A few more slides, a few more thrills and it’s time to go back to the hotel, to have a shower with the tarantula and scorpion in the bathroom (using Legoland Hotel soap in the shape of a Lego brick of course).

The next day we make the five minute walk to Legoland, this time without our bathers. After having a chat with the red Ninjago character we head off towards our first stop, Legoland Driving School. After a DVD presentation on the rules of the road and a briefing from an instructor on what they learnt from the DVD the kids make their way outside to the vehicles. The course replicates a real road environment complete with traffic lights, roundabouts and all sorts of signs.

I have a photo of Tom driving his car that I will pass on to his driving instructor in about ten year’s time. Despite the lessons, despite the briefing, despite the six foot bright white arrow painted on the road, there is Tom, looking intently ahead, on the wrong side of the road.

About this time last year Tom was lucky enough to spend some time with Formula 1 Grand Prix driver, Daniel Riccardio. They had a chat and Tom gave Daniel one of his Hot Wheels cars. Perhaps Daniel gave Tom some tips on using the road a bit differently to the rest of us.

Legoland has more than 70 rides and exhibitions. Throughout the day we are on rides, off rides and looking at amazing Lego creations, including the recreation in Lego of Asian landmarks in Miniland and the Star Wars exhibition. Watching the Millennium Falcon rise up while being blasted by little Star Wars Lego Stormtroopers with blinking lights coming out of their blasters was amazing … for all ages.

There are roller coasters to ride before lunch, and some you shouldn’t go on after lunch. There are also opportunities to get creative by building your own designs. We have a go at constructing a high rise building and then hitting the earthquake button. I’m glad we don’t live in any of the buildings we made. We make cars and race them down a slope. Just like the boat building challenge of yesterday, my skills are old school and obsolete. I am lost. I sit at a table trying to work out how various pieces fit together but my fingers look up at me as if to say, “Give up now old man. Leave it to the kids.”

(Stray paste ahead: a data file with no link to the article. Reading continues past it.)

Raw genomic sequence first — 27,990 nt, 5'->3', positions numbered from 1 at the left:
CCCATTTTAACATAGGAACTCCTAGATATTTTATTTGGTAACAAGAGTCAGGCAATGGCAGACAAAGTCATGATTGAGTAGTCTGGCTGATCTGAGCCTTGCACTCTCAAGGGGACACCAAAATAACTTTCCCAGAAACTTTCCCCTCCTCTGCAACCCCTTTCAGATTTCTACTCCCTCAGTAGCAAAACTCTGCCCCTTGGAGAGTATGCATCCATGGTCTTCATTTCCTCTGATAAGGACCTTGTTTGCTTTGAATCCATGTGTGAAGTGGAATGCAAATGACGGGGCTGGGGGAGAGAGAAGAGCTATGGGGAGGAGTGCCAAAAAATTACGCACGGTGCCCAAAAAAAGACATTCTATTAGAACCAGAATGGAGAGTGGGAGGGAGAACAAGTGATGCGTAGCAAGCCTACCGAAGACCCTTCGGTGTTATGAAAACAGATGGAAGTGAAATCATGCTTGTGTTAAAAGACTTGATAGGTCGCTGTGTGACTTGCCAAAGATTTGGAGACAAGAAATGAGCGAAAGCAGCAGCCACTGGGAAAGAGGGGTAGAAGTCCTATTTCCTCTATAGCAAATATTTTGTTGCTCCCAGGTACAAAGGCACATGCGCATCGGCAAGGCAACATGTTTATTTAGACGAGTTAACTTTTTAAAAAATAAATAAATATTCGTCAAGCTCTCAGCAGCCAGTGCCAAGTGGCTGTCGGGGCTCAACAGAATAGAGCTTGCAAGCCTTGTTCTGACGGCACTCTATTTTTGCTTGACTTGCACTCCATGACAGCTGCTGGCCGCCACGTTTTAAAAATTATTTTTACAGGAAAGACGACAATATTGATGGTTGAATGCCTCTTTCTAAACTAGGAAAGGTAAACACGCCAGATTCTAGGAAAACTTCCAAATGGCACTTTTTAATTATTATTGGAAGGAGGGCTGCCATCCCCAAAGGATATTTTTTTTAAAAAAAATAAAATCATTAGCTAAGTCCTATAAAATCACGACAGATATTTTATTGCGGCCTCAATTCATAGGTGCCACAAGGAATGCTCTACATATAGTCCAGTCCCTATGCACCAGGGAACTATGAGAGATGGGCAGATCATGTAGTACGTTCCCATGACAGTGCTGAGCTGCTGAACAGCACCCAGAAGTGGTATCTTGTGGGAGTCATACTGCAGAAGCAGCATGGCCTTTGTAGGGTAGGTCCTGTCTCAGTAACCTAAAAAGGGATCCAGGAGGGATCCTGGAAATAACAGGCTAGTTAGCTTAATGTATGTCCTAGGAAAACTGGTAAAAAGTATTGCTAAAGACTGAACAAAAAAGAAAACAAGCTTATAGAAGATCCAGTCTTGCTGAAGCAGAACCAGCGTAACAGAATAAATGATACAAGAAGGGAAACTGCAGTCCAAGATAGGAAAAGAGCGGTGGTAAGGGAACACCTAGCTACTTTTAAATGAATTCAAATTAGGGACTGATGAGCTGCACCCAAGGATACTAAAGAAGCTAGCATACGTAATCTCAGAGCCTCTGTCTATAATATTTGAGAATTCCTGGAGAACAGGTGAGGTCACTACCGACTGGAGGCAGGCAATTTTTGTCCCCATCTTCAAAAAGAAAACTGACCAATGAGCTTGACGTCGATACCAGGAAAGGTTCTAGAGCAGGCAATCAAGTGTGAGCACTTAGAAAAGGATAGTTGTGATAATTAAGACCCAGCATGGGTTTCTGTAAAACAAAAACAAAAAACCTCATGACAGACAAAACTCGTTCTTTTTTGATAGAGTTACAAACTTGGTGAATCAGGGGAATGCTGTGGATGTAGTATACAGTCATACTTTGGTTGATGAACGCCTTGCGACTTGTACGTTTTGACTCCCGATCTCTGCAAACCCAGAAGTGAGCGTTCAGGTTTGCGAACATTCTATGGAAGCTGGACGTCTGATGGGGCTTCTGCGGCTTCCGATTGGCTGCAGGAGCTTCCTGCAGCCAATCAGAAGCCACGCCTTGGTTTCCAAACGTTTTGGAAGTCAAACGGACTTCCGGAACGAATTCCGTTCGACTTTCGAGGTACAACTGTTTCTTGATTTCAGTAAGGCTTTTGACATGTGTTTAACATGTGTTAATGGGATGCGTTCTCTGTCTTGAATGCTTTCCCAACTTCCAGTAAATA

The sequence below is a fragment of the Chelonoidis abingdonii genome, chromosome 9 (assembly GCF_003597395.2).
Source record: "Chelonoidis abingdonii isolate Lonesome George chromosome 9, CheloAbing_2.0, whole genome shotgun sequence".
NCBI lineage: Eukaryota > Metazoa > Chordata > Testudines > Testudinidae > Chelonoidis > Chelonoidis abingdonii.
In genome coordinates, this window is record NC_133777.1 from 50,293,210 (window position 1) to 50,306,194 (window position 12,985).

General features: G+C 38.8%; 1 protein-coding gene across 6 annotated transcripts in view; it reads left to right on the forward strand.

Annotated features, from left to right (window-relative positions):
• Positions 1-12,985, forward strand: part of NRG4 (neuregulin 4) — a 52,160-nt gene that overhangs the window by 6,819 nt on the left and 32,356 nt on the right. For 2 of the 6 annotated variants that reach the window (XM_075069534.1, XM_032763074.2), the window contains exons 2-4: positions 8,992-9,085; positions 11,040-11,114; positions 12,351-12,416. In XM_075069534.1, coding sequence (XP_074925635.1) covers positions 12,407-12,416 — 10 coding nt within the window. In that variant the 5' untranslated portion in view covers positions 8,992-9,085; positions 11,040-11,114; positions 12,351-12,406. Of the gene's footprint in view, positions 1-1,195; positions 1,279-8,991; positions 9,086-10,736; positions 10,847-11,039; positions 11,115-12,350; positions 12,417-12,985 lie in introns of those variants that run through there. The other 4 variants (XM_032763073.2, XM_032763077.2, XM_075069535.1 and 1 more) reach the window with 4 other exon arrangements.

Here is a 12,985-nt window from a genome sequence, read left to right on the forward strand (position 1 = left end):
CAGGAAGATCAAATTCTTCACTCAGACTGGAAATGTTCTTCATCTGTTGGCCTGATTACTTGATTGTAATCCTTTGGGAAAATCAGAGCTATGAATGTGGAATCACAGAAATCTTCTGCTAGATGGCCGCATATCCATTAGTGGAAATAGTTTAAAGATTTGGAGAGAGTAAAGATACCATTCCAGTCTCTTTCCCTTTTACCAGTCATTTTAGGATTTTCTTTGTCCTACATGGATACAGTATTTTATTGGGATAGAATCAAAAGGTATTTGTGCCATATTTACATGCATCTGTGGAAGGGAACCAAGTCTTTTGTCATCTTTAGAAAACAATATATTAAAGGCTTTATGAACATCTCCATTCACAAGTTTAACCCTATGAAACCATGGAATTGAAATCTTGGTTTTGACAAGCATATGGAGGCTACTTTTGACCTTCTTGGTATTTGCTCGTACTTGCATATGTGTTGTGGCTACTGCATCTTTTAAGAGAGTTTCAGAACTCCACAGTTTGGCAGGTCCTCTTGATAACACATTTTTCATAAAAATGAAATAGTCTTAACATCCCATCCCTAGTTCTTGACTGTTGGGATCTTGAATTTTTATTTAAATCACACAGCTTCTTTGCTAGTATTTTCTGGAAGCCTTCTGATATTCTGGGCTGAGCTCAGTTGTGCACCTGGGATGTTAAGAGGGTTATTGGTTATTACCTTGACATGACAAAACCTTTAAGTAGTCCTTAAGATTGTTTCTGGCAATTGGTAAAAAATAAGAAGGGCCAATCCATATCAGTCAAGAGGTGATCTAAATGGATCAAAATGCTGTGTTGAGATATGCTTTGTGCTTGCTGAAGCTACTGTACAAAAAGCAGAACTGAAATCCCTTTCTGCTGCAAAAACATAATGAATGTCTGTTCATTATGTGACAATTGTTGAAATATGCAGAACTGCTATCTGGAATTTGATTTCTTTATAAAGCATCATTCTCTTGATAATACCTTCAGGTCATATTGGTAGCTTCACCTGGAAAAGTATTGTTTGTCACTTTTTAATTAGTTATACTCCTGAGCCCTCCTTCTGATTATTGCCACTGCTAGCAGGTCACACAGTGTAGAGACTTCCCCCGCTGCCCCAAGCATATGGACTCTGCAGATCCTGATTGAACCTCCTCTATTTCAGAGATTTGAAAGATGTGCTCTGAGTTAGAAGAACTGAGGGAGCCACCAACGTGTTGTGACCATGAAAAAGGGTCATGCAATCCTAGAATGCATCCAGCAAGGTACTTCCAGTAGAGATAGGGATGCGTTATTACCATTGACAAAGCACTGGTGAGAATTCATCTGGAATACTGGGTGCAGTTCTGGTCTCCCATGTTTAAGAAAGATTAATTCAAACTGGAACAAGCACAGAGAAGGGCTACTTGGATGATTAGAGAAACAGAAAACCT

The trick for any theme park is to be something for everyone. Legoland works because Lego transcends age and ability. Even though I couldn’t put together a car using Lego Technic, there are old school bricks and there are big Duplo bricks for the really little kids. That consideration of all ages is really what defines the Legoland Hotel and Legoland water and theme parks.

Thinking of everyone is difficult but it’s what Legoland does best. Even the toilets have low facilities for little kids, accompanied by low sinks and hand dryers.

What surprised me the most during our time in the land of Lego was meeting so many Australian families who had just driven across for a day trip from holidaying on Singapore. We stayed for two nights at the Legoland Hotel and in that time had easy access to the water and theme parks. We also travelled through Jahor Bahru to the whimsical Hello Kitty Town and saw the amazing shopping centres that attract Singapore locals.

For one evening we travelled out of Jahor Bahru to the Sungai Lebam for a firefly cruise. Far from the dizzying sights and sounds of Legoland we sat in silence, apart from the gentle splashing of the mangroves by a crewman to awaken the fireflies.

Tom and Matilda held fireflies in gentle, cupped hands. We proved that great experiences for kids can contrast. Legoland is full of splendour and spectacle that has your senses reeling by the end of the day. For the firefly cruise, my kids had their senses reeling by just sitting still and watching the flights of light float around them.